Philadelphia Soda Tax, Early Childcare, and PolicyMap
Philadelphia recently became the first major city to institute a soda tax, with the objective of increasing funding for early childhood education. The 1.5 cent per ounce tax is expected to raise $91 million per year with the aim of significantly increasing access to pre-K.
PolicyMap has been active in helping inform policy on early childhood education. Last week, we hosted a Mapchats Webinar on data on childcare, and we helped create Childcare Map, a tool for researching and exploring childcare resources in Philadelphia. We then made a similar tool, Newark Child Care Map, for Newark, New Jersey.
With the soda tax and planned pre-K expansion, there’s been much talk in Philadelphia about how to best increase pre-K access. Janet Haas, the board chair of the William Penn Foundation, with whom PolicyMap worked to create Childcaremap.org, recently wrote a column for the Philadelphia Inquirer addressing this opportunity, and the challenges it puts in place. She mentions Childcare Map as one possible solution:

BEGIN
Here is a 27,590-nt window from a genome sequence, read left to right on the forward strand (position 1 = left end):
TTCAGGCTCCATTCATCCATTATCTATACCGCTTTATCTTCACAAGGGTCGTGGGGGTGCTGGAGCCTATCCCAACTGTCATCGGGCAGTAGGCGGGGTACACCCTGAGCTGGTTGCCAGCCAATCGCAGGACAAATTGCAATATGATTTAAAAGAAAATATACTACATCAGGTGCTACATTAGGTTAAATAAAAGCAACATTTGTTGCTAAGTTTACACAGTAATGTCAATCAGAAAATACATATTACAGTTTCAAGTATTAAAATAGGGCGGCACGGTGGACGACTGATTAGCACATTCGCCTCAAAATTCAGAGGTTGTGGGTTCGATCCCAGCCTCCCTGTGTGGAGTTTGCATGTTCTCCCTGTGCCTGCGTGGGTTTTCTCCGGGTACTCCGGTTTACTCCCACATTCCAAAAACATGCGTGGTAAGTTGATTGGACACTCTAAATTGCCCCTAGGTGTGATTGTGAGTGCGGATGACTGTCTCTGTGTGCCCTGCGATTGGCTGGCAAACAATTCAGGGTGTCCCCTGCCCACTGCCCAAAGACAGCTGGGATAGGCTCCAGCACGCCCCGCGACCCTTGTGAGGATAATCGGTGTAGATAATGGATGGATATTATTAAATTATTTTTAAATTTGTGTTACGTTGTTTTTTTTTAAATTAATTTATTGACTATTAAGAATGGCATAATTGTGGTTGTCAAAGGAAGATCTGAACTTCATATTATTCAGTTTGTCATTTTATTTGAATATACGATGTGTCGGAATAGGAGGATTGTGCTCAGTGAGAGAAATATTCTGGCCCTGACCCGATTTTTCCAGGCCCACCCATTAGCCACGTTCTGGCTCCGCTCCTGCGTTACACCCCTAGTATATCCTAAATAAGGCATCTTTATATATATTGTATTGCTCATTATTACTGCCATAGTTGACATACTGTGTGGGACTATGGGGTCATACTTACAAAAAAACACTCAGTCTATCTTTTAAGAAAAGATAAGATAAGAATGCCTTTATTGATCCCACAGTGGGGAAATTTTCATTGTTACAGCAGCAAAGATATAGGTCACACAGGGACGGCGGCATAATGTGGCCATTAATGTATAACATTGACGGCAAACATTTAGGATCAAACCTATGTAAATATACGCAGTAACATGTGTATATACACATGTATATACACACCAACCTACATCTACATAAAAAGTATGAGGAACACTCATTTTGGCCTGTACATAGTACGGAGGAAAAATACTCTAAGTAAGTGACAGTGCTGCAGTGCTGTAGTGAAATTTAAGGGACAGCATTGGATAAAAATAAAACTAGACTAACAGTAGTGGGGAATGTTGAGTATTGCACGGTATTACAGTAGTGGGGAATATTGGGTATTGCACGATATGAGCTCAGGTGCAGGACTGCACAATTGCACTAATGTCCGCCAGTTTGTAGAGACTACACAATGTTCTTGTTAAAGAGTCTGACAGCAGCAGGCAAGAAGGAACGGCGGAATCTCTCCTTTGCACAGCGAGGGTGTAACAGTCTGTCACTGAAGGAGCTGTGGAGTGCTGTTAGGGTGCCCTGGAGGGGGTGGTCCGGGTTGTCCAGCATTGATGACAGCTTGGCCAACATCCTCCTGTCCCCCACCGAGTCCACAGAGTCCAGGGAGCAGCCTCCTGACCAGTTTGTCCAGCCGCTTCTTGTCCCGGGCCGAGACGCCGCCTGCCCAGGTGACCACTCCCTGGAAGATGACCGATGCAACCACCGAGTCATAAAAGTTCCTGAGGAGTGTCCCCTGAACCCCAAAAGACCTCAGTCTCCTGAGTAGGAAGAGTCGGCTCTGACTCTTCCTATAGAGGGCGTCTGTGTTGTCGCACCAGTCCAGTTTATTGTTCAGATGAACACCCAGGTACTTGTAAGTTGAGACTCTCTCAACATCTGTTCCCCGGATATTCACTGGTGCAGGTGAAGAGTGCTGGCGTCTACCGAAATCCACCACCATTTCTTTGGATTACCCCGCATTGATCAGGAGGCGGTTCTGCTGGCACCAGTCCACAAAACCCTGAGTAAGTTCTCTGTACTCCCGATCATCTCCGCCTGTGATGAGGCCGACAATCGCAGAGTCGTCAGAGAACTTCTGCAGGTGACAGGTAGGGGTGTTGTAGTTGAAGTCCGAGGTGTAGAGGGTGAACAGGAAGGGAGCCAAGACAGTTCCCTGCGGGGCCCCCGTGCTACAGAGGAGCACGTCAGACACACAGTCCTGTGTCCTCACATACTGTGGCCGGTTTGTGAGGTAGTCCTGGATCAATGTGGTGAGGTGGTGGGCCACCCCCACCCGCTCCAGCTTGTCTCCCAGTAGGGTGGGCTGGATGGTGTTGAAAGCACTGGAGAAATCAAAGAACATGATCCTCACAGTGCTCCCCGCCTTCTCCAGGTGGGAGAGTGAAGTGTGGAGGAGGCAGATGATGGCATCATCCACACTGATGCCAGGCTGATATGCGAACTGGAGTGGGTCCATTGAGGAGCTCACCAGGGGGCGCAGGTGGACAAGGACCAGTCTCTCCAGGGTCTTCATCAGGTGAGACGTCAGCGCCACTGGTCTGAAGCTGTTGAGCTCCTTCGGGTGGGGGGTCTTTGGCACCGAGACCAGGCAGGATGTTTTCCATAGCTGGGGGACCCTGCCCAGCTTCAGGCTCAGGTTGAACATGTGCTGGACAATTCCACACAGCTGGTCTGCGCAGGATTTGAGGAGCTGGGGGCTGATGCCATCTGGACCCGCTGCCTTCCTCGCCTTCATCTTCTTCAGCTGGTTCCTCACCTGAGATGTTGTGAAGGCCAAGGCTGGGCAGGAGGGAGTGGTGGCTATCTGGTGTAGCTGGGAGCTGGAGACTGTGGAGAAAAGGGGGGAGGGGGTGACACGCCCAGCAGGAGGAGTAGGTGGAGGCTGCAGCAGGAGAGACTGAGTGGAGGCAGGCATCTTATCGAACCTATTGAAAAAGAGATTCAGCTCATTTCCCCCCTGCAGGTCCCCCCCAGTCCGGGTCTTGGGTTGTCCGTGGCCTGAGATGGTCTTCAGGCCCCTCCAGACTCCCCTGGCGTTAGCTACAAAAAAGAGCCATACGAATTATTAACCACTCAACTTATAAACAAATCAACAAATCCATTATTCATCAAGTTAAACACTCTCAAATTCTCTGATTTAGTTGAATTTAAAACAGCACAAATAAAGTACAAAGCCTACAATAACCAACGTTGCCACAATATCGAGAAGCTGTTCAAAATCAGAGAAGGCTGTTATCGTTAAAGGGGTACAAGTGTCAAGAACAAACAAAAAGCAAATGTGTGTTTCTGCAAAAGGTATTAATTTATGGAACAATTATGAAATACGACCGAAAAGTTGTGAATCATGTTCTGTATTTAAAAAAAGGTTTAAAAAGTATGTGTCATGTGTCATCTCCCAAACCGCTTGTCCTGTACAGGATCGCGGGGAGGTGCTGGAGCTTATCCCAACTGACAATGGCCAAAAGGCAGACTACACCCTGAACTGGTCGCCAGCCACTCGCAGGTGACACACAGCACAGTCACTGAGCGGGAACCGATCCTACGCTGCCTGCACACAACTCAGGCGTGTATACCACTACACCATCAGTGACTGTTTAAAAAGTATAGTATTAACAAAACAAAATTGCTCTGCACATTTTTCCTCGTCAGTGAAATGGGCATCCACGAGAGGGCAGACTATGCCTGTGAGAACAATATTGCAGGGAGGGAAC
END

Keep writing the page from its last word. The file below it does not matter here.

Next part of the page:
The city can build on the extensive work of the Universal Pre-K Commission and the Philadelphia Industrial Development Corp. to prioritize investments in strategic ways that maximize the impact of every dollar, focusing on areas of greatest need and where the greatest number of people can benefit. Extensive information is available to help maximize the impact of public and private investments through tools such as childcaremap.org, which indicates where there are shortages of child-care centers. The Penn Child Research Center at the University of Pennsylvania has analyzed data to identify areas of the city where children are most at risk of later academic challenges. A strong future depends on putting limited resources to work in the most strategic ways.
We’re excited to be a part of this next step in Philadelphia education.